I wonder, however, if defensive strategies are a mistake. Rabbi Gellman said earlier that he bears atheists no ill will, and I take him at his word. Again, he said that he thinks he needs to understand atheists better, so why not take that statement at face value as a genuine request for enlightenment? Moreover, as several atheists themselves have noted, Gellman is by no means the first person to express the belief that atheists are angry. In other words, there is a perception that atheists are angry, and that would still be the case even if the perception were inaccurate at best or a hurtful stereotype at worst.
While I cannot tell other atheists how they should respond to Gellman’s perplexity, my own response begins with acknowledgment. Because Gellman’s editorial presupposes, not argues, that atheists “are often so angry,” I don’t know what specific experiences or observations led to his statement. It is not difficult to believe, however, that his only or dominant experience of atheists has been exposure to angry atheists. I can think of at least three reasons why. (There are probably others.)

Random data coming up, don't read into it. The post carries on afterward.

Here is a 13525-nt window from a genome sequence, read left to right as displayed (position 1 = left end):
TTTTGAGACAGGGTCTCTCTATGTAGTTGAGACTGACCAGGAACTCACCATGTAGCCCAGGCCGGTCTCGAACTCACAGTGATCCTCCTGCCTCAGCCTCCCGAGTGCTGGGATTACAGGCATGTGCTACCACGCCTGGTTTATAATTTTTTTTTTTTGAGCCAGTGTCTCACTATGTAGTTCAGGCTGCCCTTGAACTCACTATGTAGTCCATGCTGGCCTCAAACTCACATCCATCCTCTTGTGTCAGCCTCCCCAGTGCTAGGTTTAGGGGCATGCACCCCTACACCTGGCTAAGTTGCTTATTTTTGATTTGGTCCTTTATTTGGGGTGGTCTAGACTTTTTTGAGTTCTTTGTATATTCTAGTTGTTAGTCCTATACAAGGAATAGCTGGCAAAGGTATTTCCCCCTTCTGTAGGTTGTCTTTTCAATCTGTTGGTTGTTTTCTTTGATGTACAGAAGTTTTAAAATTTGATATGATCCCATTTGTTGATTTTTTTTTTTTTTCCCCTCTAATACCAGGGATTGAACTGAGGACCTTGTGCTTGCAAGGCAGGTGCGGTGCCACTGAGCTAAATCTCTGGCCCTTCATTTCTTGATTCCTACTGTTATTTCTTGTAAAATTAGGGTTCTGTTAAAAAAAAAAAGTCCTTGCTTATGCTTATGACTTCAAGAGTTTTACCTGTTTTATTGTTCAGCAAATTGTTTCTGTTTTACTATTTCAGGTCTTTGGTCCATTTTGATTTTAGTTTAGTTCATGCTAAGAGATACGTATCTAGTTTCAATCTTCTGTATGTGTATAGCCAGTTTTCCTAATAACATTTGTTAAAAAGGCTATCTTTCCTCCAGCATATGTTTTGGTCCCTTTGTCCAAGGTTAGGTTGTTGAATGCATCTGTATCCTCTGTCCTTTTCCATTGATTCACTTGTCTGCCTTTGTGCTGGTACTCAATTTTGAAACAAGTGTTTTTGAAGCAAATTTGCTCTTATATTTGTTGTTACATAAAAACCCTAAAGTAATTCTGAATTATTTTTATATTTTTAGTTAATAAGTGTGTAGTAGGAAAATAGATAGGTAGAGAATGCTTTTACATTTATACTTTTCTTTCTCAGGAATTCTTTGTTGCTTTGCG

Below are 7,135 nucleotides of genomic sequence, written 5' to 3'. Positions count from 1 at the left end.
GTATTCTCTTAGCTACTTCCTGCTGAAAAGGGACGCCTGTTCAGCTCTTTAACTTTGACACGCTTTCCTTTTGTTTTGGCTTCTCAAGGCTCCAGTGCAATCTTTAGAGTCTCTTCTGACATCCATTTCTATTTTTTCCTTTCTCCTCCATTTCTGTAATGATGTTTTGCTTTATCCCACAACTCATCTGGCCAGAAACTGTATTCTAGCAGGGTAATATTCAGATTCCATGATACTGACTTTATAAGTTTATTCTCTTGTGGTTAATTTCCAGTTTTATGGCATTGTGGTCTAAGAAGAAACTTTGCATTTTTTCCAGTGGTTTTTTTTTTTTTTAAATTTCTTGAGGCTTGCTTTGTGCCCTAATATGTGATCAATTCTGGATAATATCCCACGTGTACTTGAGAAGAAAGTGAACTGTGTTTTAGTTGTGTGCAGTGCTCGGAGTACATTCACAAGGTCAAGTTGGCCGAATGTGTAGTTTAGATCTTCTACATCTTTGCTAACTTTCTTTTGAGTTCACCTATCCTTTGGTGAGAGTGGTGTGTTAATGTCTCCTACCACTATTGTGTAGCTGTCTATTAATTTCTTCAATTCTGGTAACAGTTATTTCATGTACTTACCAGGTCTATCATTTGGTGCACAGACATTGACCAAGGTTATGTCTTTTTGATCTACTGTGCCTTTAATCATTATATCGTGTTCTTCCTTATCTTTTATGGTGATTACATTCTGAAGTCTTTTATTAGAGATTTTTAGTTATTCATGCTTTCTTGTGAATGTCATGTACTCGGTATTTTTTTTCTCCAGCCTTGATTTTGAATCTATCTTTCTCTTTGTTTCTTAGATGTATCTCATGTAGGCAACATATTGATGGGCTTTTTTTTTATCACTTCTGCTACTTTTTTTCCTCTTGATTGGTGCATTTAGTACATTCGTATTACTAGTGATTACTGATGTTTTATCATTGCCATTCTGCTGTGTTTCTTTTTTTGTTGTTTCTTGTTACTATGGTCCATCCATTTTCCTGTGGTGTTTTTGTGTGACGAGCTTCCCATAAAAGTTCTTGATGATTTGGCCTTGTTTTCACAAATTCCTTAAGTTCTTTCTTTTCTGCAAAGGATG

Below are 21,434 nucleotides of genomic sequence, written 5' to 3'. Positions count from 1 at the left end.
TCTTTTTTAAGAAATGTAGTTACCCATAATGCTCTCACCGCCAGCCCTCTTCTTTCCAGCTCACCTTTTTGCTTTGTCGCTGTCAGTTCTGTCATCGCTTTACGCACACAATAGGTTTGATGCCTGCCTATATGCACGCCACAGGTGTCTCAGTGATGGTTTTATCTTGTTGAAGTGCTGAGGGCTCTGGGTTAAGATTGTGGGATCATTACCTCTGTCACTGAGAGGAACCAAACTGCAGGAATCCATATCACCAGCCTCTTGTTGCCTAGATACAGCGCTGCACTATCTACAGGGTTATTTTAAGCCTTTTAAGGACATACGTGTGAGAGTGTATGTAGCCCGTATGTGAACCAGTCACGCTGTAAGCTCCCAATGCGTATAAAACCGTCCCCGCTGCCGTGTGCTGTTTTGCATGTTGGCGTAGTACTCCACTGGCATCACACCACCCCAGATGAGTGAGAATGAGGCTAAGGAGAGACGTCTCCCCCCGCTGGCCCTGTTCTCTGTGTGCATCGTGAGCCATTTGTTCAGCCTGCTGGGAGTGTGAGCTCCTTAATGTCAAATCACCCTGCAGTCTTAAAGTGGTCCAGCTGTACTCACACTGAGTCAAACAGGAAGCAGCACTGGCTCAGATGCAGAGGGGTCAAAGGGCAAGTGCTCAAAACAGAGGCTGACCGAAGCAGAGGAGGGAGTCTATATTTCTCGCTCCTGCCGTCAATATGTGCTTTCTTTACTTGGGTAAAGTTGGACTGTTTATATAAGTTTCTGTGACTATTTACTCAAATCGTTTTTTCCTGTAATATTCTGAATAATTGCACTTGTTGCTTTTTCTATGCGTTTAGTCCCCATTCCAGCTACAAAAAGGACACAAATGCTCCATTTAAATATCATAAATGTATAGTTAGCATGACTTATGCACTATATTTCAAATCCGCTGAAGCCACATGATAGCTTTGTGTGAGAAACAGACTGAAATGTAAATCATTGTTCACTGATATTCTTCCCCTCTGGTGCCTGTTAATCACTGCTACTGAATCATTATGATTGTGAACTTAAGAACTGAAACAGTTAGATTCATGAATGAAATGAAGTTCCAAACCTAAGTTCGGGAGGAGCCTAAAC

First, probably the most famous atheist in the United States is the late Madalyn Murray O’Hair, despite the fact that she has now been dead for ten years. O’Hair, who was often called “the most hated woman in America,” was surely an angry atheist if there ever were one. Not only was she rude to theists, she was rude to agnostics and even fellow atheists as well. (In fairness to O’Hair, who can no longer defend herself, it must be acknowledged that she suffered horrible emotional injuries for her courage to stand up for what she thought was right. She was the constant recipient of death threats and other forms of harassment, and decades of exposure to such behavior surely took their toll on O’Hair. Nevertheless, she was an adult and fully responsible for her uncivil behavior.) And the failure of many atheist organizations–most notably, American Atheists–to loudly and publicly condemn her behavior has certainly not helped the public’s perceptions of atheists.